— From Euripides’ “The Supplicant Women.”

Tucson Daily Citizen (Tucson, Arizona) Mar 17, 1944


Spartacus To The Gladiators

When William Allen White spoke at Chicago last week his present hearers were the members of that city’s Executives Club, but his remarks were addressed to the small business men of the entire country, who everywhere are figuratively on the Mareth Line, otherwise call the “little Maginot.” Despite his great distinction and national following, as a publicist, White is both the apotheosis and the Spartacus of the little business men — a big man who owns a relatively small newspaper published in a relatively small Kansas town. His views of matters in the large are therefore projections of things in the small.

Spartacus, as you know, was a Roman gladiator, who fought without benefit of union rules and without the protection of a grievance committee in the arena, and he later rallied the Roman slaves in a considerable rebellion, which finally was put down. So for analogic purposes we may compare the present time, in the concerns of the small businessman, with the rebellious phase of the Spartacus “Fighting Rome” movement.

“The little guy,” said Spartacus White, “has always been battling with the encroachments of power. He struggled with insatiable power in the Roman Empire. He fought with the power of an ignorant and corrupt religion in the Middle Ages. It was this poor little middle-class guy who has overthrown embattled kings and routed feudal barons .  .  .  Time and again in human history we little guys have won our battles.”

As Spartacus the Roman said, “Ye do well to call me chief.”

But the little guy is not out of the woods and he probably never will be able to remit the price of liberty (including the liberty of initiative in enterprise), which is eternal vigilance. The immediate prospect is threatening. Said the embattled sage of Emporia:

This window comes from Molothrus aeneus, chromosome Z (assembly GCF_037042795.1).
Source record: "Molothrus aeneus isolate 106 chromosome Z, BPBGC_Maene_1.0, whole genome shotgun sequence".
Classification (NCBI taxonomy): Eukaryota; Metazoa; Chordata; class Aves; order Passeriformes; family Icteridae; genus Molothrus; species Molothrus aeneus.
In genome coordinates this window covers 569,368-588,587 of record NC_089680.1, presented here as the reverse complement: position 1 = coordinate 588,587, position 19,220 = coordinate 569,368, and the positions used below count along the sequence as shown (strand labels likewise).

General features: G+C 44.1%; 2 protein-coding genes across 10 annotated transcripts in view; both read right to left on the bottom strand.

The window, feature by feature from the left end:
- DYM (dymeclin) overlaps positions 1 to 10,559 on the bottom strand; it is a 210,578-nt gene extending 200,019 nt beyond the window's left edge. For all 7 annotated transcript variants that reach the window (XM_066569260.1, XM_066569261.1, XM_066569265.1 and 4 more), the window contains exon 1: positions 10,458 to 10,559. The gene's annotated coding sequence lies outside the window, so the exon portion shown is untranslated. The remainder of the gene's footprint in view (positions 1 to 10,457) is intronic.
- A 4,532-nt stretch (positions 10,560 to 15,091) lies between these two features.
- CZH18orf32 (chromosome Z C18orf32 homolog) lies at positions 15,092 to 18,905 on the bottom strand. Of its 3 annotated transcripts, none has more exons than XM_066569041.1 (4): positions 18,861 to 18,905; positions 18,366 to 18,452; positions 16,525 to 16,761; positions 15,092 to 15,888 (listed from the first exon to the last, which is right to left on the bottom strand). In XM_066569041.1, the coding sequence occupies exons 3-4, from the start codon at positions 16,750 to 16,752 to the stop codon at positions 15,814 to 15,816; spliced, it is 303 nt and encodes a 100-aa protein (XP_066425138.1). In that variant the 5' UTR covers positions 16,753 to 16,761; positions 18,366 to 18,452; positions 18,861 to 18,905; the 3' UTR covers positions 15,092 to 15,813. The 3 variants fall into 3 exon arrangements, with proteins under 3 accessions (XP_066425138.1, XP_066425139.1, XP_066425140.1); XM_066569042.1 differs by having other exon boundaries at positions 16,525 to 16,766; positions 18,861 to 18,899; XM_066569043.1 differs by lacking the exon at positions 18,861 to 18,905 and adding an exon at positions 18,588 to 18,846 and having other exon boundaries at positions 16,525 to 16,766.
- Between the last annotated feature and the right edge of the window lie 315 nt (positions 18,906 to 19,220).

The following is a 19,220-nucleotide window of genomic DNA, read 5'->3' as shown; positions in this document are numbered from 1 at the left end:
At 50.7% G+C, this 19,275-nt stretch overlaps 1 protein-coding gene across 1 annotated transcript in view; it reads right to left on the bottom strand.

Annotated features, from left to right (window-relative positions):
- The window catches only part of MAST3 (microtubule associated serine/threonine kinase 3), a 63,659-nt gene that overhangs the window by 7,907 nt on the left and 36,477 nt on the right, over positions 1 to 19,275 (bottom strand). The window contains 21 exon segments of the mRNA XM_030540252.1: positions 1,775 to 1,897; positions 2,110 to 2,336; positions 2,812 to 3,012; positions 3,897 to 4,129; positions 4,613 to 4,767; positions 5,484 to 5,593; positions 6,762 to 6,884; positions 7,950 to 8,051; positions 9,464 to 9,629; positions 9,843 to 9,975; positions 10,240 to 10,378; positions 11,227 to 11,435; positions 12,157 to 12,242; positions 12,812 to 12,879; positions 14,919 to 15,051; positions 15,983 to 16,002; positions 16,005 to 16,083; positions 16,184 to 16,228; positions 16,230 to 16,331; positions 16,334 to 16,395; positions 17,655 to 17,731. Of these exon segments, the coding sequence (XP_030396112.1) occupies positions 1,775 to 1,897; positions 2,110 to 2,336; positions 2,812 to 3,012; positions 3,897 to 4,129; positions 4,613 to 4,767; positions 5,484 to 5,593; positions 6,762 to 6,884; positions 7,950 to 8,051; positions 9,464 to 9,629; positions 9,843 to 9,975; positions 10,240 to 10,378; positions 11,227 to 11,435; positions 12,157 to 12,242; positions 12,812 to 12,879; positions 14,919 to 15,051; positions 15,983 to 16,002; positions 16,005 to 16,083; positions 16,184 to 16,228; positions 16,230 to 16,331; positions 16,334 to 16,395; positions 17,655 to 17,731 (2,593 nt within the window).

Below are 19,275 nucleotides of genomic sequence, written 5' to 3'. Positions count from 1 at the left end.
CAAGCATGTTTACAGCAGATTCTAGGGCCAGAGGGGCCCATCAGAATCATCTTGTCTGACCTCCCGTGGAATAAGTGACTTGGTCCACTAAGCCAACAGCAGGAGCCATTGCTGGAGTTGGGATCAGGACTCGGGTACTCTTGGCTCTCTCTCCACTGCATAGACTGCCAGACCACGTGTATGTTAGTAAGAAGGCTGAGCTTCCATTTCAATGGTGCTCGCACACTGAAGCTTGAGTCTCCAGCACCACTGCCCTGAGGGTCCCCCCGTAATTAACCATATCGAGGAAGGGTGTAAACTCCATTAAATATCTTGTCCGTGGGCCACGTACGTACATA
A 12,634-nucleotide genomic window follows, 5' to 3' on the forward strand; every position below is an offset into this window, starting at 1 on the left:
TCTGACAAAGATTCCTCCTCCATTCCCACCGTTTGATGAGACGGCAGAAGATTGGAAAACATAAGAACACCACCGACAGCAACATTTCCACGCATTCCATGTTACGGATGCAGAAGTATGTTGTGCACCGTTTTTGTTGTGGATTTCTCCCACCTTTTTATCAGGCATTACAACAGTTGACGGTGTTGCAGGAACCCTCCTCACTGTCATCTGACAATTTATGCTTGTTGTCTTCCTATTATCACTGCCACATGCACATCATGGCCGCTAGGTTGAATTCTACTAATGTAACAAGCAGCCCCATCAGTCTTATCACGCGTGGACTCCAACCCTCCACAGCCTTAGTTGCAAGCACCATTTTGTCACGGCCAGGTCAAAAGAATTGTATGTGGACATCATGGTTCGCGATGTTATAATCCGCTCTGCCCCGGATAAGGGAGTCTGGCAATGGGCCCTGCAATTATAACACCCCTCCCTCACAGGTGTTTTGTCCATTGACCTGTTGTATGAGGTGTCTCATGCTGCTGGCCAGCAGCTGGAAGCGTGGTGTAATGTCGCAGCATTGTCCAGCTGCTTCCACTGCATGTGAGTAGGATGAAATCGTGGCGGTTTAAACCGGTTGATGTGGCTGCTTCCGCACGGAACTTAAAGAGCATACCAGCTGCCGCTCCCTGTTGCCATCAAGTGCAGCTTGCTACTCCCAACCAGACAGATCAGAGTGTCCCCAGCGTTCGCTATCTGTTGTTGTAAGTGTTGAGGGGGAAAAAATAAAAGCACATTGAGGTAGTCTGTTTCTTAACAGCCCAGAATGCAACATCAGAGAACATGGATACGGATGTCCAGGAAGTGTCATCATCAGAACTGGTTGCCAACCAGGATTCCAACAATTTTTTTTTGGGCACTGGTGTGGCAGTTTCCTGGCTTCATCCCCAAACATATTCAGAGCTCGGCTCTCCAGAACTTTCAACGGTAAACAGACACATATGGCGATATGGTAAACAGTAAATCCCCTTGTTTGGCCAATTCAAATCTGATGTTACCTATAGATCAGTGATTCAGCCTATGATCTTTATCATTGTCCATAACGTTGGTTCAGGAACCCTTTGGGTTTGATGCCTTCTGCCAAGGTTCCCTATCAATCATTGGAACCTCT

“I see on every hand, whether I look toward the totalitarianism of Europe, whether I look toward the establishment of a real economic democracy in America, or whether I look toward the concentration of gigantic power in the minds of the men who are not owners, but who have absolute control — I say, wherever I look about me, I see real danger of extinction for the owner-executive. I don’t see how he can survive in this machine age. Yet if we are to live as a free and happy nation, we little fellows, you and I, must some way survive.”

Spartacus White’s reconstruction of the battle is historically correct. It is as clear as that of Gettysburg, the field of which is virtually a memorial map. There is no grand strategy for the future, for “the little guy does not know where he is going — he steps out in the dark.” His touchstone in all ages has been his native wit, sharpened by the instinct of survival and perseverance, and in the present exigencies Spartacus White in closing adjures and encourages him to “brace up, pull your vest down, and show your collar button even if it is brass.”

Tucson Daily Citizen (Tucson, Arizona) Mar 26, 1943

Git Out, and Never Darken My Door Again!

January 1, 2012

Hopeful New Year!

Cambridge City Tribune (Cambridge, Connecticut) Jan 5, 1939